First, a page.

On the day before Thanksgiving, South Dakota’s Supreme Court issued a ruling for which proponents and opponents of cannabis legalization have waited throughout most of 2021.
At this point, the Court’s decision, to strike down an adult-use ballot measure that voters passed in November 2020, amounts to a speed bump. Both advocates and lawmakers have been at work for months crafting separate contingency plans to legalize in the state. Looking ahead to 2022, the question is: which one will prevail?
This summer, lawmakers formed the Adult-Use Marijuana Study Subcommittee, which met between June and October. During those months, the subcommittee heard from stakeholders across law enforcement, local government, and the cannabis industry, with a specific focus on lessons learned from Colorado. By the final meeting, a draft bill to legalize and regulate adult use was ready for the full legislature’s upcoming consideration in January.
Rep. Mike Derby, who spearheaded these legislative efforts, told Cannabis Wire that he would prefer legalization through the legislature rather than through another ballot measure.
“We’d rather craft it ourselves. And I think that we can have hearings and run it through the legislative process,” he said. “I do respect, obviously, the will of the voters and that’s what I said after [the measure] was passed. And of course that has now been struck down so we kind of have to go back to the other routes.”
But even if a bill were to clear the legislature, it’s unlikely that Gov. Kristi Noem would sign it into law. In an unusual twist, as Cannabis Wire previously reported, it was Noem who pushed the lawsuit, marking the first time a state governor has led a successful effort to overturn a voter-passed cannabis measure.
With so much uncertainty, South Dakotans for Better Marijuana Laws, which led the adult use campaign in 2020, filed a handful of potential ballot initiatives in July, and has since been at work on signature gathering. After the Supreme Court ruling last week, Matthew Schweich, the group’s campaign director, said in a statement, “We are as energized as ever to continue our work.”
As all of this plays out with adult use, the medical cannabis measure that voters passed in November 2020 has taken effect. Earlier this month, as Cannabis Wire reported, Ned Horsted, the executive director of the Cannabis Industry Association of South Dakota, hosted a panel focused on how local governments are approaching those regulations.
After the Court’s ruling, Horsted told Cannabis Wire that he thinks it “will cause the legislative effort for adult use cannabis [to] continue to gain steam.”
“In general,” he continued, “voters are very upset that they did not get what they approved, and the legislature will be under tremendous pressure to fix this. Furthermore, smart politicians will realize that running against legalization after it was approved by voters is a really bad idea, especially when they very likely could be on the same ballot as a new legalization ballot initiative in 2022.”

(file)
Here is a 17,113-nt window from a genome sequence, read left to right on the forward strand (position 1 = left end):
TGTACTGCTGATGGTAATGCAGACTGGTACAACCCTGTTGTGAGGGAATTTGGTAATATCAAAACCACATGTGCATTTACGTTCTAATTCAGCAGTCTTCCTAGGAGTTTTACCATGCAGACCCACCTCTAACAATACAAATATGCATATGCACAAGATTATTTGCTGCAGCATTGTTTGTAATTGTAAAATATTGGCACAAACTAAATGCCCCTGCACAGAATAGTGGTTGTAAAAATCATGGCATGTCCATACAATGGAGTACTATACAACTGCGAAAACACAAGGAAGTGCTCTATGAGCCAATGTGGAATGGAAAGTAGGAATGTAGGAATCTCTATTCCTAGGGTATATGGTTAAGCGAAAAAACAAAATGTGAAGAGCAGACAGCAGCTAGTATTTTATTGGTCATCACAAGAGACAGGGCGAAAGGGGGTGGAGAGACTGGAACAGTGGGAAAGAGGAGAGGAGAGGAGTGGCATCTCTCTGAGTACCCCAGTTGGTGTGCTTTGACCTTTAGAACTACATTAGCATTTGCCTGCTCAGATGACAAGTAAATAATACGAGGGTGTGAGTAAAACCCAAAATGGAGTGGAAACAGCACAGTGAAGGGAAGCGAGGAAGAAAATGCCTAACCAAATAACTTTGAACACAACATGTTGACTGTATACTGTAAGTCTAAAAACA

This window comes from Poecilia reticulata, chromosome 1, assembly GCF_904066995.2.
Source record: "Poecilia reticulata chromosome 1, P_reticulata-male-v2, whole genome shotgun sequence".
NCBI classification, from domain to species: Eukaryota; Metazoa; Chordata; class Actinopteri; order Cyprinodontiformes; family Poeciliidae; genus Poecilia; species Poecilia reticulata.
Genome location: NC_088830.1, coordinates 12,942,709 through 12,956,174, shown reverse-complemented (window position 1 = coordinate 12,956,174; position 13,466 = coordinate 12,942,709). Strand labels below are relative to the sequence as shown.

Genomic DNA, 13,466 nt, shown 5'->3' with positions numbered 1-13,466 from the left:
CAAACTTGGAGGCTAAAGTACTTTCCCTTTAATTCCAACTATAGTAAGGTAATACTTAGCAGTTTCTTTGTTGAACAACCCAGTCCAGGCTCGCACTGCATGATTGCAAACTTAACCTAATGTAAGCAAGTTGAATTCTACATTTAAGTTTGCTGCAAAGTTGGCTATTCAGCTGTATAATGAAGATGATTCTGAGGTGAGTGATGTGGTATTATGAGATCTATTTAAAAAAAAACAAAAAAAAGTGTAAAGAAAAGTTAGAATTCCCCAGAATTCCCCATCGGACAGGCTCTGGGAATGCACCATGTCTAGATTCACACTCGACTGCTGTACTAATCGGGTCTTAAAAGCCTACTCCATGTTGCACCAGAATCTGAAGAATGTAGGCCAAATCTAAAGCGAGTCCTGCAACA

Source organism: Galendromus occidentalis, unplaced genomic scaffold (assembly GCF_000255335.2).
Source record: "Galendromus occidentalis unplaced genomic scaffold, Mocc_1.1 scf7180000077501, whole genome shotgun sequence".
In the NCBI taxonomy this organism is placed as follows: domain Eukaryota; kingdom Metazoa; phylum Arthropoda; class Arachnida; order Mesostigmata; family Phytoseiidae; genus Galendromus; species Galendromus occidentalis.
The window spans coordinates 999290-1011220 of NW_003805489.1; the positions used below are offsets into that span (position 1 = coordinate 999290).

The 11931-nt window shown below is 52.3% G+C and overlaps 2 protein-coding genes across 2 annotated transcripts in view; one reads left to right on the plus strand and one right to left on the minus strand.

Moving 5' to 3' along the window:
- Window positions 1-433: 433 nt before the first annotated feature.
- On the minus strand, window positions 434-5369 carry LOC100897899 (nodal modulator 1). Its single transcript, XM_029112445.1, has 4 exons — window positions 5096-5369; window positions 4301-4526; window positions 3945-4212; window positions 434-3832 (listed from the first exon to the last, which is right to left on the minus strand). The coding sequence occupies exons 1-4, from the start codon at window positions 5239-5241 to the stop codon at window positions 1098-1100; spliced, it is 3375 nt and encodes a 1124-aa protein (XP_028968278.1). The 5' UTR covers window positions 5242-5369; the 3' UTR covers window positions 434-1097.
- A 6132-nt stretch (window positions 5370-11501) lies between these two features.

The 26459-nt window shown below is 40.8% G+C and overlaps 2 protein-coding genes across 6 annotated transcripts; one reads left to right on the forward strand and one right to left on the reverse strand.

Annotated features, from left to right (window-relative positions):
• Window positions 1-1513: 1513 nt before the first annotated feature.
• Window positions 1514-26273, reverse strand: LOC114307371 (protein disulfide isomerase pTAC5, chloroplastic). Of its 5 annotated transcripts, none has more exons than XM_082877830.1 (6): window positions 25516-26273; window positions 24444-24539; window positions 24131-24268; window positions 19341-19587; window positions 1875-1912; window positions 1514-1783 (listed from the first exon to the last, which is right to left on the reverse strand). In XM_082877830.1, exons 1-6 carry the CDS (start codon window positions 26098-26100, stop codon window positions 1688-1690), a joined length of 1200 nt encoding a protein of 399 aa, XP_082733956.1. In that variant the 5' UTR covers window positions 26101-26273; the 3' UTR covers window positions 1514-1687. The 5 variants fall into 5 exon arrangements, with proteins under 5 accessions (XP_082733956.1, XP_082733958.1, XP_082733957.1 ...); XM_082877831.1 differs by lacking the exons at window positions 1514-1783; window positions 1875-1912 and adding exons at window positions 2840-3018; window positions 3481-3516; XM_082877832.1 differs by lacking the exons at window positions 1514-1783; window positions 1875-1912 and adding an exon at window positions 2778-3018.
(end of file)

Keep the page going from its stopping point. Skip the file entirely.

Indeed, the state’s voters were clear in their support for cannabis reform, and the state was the first where voters approved medical and adult use at the same time. Their options were Amendment A, which legalized both medical and adult use and also addressed hemp, which received 54% support, and Measure 26, which legalized only medical use, and received 70% support. Both passed.
The Court’s ruling against Amendment A was not one against legalization, but against its multi-pronged approach. In short, the Court determined that it “violated the single subject requirement in the South Dakota Constitution.” Schweich called the ruling “extremely flawed,” adding that it “relies on the disrespectful assumption that South Dakota voters were intellectually incapable of understanding the initiative.”
The state would have been the first to see a voter-passed cannabis measure overturned had it not been for a Supreme Court ruling in Mississippi in May to strike down medical cannabis.
Noem released a statement following the Court’s ruling. “South Dakota is a place where the rule of law and our Constitution matter, and that’s what today’s decision is about. We do things right – and how we do things matters just as much as what we are doing,” it read.
The statement also pointed to the fact that the medical cannabis program has moved forward, a distinction that advocates see as political pandering.
Rep. Steve Haugaard, a Republican who is in the running to replace Noem, also issued a statement after the ruling. While voters “definitely” supported medical cannabis, he said, “it appeared voters were generally intending to support the idea of decriminalizing the use and possession of” cannabis for non-medical use, he continued, siding with the “confusion” argument.
Haugaard continued, “The Legislature is keenly aware of the public’s concern that the people’s voice must be heard and respected. As a result, the Legislature has already been working on bills and recommendations for the upcoming Session to work through the issues surrounding marijuana. It will be a subject of special interest during the Session.”
Eric Tegethoff contributed reporting.